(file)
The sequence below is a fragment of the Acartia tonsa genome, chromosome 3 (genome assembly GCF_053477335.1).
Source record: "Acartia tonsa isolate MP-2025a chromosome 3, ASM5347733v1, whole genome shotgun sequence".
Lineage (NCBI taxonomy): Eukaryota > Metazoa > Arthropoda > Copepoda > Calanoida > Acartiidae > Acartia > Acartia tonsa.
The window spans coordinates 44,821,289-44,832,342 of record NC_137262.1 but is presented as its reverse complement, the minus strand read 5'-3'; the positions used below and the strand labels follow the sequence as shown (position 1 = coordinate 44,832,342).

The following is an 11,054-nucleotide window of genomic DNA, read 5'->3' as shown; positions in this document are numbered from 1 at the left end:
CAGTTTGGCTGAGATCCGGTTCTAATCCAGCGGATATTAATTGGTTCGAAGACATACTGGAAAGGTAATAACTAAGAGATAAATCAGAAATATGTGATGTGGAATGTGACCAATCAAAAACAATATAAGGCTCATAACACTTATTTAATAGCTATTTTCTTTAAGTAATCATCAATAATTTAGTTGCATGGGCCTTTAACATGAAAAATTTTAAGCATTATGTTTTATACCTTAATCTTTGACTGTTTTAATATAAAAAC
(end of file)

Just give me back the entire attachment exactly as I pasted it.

The sequence below is a fragment of the Acartia tonsa genome, chromosome 3 (genome assembly GCF_053477335.1).
Source record: "Acartia tonsa isolate MP-2025a chromosome 3, ASM5347733v1, whole genome shotgun sequence".
Lineage (NCBI taxonomy): Eukaryota > Metazoa > Arthropoda > Copepoda > Calanoida > Acartiidae > Acartia > Acartia tonsa.
The window spans coordinates 44,821,289-44,832,342 of record NC_137262.1 but is presented as its reverse complement, the minus strand read 5'-3'; the positions used below and the strand labels follow the sequence as shown (position 1 = coordinate 44,832,342).

The following is an 11,054-nucleotide window of genomic DNA, read 5'->3' as shown; positions in this document are numbered from 1 at the left end:
CAGTTTGGCTGAGATCCGGTTCTAATCCAGCGGATATTAATTGGTTCGAAGACATACTGGAAAGGTAATAACTAAGAGATAAATCAGAAATATGTGATGTGGAATGTGACCAATCAAAAACAATATAAGGCTCATAACACTTATTTAATAGCTATTTTCTTTAAGTAATCATCAATAATTTAGTTGCATGGGCCTTTAACATGAAAAATTTTAAGCATTATGTTTTATACCTTAATCTTTGACTGTTTTAATATAAAAAC